BOZEMAN — Business owners and managers often feel the environment around Bozeman shifts on Friday afternoons in the fall. Hotel guests check in. Travelers visit local bars and restaurants. Regulars return to their favorite spots as the weekend approaches.
When Montana State hosts football games at Bobcat Stadium, the result is a definite bump in business across the city.
But as the coronavirus pandemic threatens the upcoming football season, the boost that can usually be counted on is in peril.
“It will be quite a substantial hit to not have home football games,” said Arkinda Mickelson, a manager at Club Tavern and Grill on North Seventh.
As businesses work their way back from statewide restrictions, losing an MSU football season would compound their losses. Last year, the Bobcats averaged 17,406 fans at eight home games. This year, they’re scheduled to host six games. While a non-conference game at the University of Utah has been canceled, MSU hasn’t yet made any changes to its home schedule.
While the school is considering plans to allow fewer fans at games or adjust the season entirely, none have been announced. MSU and the Big Sky Conference have targeted late July for decisions on fall sports. If changes are made, the fallout would trickle down to businesses.
Rocking R Bar owner Mike Hope said Bobcat home games lead to a 30% increase in business on those Fridays, Saturdays and Sundays. Stuart Doggett, Montana Lodging and Hospitality Association executive director, described a potential lack of football season as “economically harmful.”
“College sporting events have a positive impact on hotels, bars and restaurants who benefit from the influx of these people attending local events and spending money,” Doggett wrote in an email. “Forgoing college football in 2020 would be another blow to the lodging/hospitality industry in addition to what has been the most difficult time in our history.”
Each spring, Mickelson said, rooms for the fall fill up based on Montana State’s schedule. Home game weekends usually correlate to sold-out hotels. The GranTree calls the block of rooms it saves “football regulars.” The same people who buy season tickets each year and are part of MSU’s booster clubs frequently stay at the hotel.
Full hotels often means full restaurants and bars.
“There’s a lot of outside dollars that come in,” Hope said. “There’s no doubt about that.”
In phase two of Montana’s reopening plan, bars and restaurants are only allowed to operate at 75% capacity. Since reopening, Montana Ale Works has been around 65% of its normal business, corporate chef and managing partner Roth Jordan said. His goal temporarily is to mitigate how much the restaurant is losing.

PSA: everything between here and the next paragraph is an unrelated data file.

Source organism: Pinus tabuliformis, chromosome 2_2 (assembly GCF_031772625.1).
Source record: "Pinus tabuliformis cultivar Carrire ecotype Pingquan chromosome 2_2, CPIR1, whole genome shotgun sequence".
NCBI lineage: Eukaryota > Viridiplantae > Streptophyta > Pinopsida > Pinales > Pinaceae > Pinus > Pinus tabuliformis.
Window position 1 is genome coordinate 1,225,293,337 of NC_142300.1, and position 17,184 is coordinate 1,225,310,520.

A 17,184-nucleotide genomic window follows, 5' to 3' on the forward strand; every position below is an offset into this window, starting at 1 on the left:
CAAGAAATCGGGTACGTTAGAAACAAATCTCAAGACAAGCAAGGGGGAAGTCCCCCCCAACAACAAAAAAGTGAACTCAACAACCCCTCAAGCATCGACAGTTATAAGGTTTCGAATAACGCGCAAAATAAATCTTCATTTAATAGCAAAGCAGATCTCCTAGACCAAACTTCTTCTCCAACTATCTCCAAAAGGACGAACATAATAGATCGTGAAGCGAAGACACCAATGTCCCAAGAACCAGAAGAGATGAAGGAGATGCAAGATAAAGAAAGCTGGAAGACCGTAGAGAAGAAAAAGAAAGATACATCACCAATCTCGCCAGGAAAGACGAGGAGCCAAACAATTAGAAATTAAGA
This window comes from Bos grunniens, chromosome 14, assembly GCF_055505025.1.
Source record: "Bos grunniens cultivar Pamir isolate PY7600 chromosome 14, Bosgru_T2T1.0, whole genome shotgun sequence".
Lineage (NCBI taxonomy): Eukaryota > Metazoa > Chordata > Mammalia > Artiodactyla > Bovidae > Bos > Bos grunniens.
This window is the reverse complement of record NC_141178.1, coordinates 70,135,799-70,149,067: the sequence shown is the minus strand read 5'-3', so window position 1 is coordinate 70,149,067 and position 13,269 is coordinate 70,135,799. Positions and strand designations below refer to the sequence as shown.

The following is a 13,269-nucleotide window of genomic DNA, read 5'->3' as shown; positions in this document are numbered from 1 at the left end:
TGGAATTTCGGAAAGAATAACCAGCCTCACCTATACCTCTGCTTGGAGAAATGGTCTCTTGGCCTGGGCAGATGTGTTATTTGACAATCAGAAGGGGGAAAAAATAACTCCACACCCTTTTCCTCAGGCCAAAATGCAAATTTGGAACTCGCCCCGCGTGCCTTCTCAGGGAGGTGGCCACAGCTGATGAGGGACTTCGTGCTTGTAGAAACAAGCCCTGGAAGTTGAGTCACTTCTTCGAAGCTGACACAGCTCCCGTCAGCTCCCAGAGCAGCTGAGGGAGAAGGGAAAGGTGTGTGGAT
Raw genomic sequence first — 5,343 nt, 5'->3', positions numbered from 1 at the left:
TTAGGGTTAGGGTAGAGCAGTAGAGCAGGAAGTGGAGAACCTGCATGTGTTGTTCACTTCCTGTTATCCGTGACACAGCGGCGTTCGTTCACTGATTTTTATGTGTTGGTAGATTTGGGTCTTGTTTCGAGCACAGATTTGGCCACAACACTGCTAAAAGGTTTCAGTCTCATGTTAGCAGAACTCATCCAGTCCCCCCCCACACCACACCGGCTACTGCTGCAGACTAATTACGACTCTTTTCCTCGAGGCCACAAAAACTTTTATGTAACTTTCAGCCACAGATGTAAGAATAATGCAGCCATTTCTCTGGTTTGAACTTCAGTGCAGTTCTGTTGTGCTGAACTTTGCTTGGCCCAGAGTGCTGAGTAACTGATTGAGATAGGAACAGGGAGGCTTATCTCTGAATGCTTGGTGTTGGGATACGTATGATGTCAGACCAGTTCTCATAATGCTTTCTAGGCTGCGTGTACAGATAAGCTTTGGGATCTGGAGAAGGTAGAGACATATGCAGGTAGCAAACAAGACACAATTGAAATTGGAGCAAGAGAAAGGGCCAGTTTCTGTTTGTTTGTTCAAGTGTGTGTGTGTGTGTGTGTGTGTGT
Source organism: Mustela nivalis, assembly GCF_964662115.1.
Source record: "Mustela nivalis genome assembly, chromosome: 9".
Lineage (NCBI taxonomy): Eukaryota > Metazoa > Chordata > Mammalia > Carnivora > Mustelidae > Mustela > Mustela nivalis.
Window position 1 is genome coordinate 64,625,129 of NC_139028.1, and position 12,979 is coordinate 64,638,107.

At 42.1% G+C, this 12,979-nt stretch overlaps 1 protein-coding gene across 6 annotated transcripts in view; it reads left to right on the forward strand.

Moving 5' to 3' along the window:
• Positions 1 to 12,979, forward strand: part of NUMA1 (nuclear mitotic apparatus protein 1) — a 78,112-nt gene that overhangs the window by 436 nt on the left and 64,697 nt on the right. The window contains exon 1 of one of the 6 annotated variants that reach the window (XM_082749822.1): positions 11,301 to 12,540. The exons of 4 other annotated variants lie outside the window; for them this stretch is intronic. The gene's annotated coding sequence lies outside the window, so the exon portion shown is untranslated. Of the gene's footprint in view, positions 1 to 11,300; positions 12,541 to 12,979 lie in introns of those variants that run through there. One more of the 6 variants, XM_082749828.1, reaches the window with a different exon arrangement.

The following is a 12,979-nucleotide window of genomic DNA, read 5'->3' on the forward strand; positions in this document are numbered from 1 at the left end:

He added an economic recovery is directly correlated to a decrease in coronavirus case numbers. Ale Works is “definitely going to feel it” if home games are canceled, Jordan said.
“Those home games, they help us get through the rest of the fall,” Jordan said. “I hope to keep doing 65% of my business this fall. But in this day and age, who knows.”
On weekends the GranTree is fully booked, the hotel schedules more staffing, like housekeepers, to accommodate the extra people.
But due to the uncertainty of the situation, Mickelson said most reservations made specifically for football games have been canceled. Less visitors coming to Bozeman would mean less of a buzz on those weekends and less of a bump to the economy.
“I think it’s a tragedy for the community because it’s the sense of community that brings us together,” Hope said.
MSU athletic director Leon Costello said limited fans at games “would hurt.” Though fewer people from elsewhere would visit, local establishments welcomed the possibility.
Mickelson said the Club Tavern would make extra space for people to watch the Bobcats while maintaining appropriate distances. Hope said that would at least give people something to look forward to and they could watch at his bar. Jordan mentioned the psychological and emotional lift football could provide.
All three agreed the health of everyone involved should be prioritized. If football can be played safely, they long for the day blue-and-gold Bobcat flags return to flying from lampposts on Main Street.
Until then, they wait.
“I have no idea,” Mickelson said. “We’re all like, ‘What’s going to happen if there’s no football?’”
Paul Schwedelson can be reached at firstname.lastname@example.org or 406-582-2670. Follow him on Twitter @pschweds.
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